Tuesday, May 4, 2010
(This is part of a series about the "outdoor game design" course I taught at UC Berkeley. It has notes, lesson plans, and ready-to-use rulesets for games.)
The first semester I taught this course, I planned everything down to the minute detail. I pre-wrote my lectures and my "spontaneous" jokes, allotted a few minutes to each concept for that day, conceptualized learning goals... And then realized that it didn't fit the spirit of the class.
In later semesters, I'd have a rough week-by-week schedule, but that's it. I'd improvise the lesson plan when I got to class and saw what the energy was like. (Also, being in the Bay Area, it'd rain a lot.)
So, some general statements / philosophies that form the foundation of this course:
1) Playing on a field or court can be fun but limiting; instead, play anywhere. Don't be afraid to play in a crowded promenade or around a fountain or in a library -- if someone has a problem with it, they can speak up and you can move somewhere else. Being a spectacle is fun. Different locations will offer different experiences.
2) In that vein, play is performative. If we all agree that the parking lot is now a zoo, then it is a zoo. But it is also "performance" -- you are being watched at all times. Other players watch you and that forces you to be a good sport; civilians watch you and that forces you to obey the law, etc.
3) A game is as interesting as its verbs. Say you make a game about taking cellphone pictures of clues at specific GPS coordinates around the city, then combining all the pictures into a visual poem -- this is an awful game because the main player verb is WALKING from point to point with not much to do.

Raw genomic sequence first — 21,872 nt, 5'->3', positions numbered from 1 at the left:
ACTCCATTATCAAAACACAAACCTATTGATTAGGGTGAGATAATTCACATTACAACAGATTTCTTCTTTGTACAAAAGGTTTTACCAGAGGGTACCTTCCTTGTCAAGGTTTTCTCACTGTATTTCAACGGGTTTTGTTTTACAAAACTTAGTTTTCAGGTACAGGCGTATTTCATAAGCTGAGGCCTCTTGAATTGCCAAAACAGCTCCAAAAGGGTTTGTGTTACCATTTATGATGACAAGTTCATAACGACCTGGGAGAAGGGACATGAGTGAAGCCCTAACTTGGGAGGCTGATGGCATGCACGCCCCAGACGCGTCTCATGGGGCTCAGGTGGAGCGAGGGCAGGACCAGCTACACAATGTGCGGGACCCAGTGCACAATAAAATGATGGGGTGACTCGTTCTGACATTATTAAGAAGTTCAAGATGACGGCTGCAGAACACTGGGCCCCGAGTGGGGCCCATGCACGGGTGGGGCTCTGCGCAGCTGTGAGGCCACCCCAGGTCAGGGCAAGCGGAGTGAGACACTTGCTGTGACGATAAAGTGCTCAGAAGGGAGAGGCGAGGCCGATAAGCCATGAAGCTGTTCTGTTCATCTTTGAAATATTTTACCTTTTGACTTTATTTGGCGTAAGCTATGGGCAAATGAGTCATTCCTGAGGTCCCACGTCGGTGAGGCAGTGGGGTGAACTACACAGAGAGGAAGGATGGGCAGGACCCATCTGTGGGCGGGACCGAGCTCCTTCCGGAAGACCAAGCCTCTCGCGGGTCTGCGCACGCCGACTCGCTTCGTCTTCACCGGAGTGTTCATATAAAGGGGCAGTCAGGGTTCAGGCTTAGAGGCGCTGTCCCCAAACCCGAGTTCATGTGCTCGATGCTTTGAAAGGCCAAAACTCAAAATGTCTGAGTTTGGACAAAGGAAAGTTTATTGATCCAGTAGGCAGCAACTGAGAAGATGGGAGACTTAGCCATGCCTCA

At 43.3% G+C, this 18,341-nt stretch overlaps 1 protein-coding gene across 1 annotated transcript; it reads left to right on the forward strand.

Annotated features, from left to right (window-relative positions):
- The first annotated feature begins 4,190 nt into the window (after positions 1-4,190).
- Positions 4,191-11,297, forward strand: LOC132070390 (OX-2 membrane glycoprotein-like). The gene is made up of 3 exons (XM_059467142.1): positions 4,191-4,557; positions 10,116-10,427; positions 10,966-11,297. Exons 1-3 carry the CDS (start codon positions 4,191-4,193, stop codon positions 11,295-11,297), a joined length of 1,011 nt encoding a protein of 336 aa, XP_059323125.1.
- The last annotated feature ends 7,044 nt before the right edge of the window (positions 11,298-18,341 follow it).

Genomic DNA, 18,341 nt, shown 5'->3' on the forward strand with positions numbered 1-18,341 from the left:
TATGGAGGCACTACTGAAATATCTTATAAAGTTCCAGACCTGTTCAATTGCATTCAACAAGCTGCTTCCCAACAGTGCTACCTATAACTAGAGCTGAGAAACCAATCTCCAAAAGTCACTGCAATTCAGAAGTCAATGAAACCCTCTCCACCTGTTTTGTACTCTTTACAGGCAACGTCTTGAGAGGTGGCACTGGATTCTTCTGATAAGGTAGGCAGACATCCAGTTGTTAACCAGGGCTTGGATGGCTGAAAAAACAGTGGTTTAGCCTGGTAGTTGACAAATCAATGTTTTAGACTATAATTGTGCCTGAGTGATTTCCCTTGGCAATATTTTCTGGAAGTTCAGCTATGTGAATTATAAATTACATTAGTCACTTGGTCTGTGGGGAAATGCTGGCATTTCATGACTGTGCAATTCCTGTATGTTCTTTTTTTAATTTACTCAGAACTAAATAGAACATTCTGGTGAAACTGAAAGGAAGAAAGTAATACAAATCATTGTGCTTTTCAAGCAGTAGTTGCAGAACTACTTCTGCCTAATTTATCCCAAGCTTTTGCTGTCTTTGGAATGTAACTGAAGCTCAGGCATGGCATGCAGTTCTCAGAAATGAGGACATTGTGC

4) A game is as interesting as its choices. A choice implies that there is a viable alternative to that choice: if there is an obvious best strategy to your game, then everyone will do that one thing and it is an exploit.
5) Player communities and learning communities are one. Know everyone's name; invite each other to parties; make jokes; decentralize power in the classroom and take student suggestions as to what to do. Give them a stake.
6) The less math in an outdoor game, the better. Video games handle math really well, but people running around do not. A "my group can tag another if we have more people in our group" mechanic is probably the most complex math you should use without any digital aids or counters. Anything more -- adding, subtracting -- will almost certainly sink your game.
7) Your game will suck the first time. The mark of a good designer is to analyze and improve it after the first playtest. Thus, try to play every game at least twice.
8) If you're having trouble getting everyone's attention (e.g. after everyone breaks into discussion groups) then simply shout "SEX SEX SEX" and everyone will suddenly stop talking, giving you their undivided attention.
9) At the end of every class, clap.
That's it. And now, on with some lesson plans...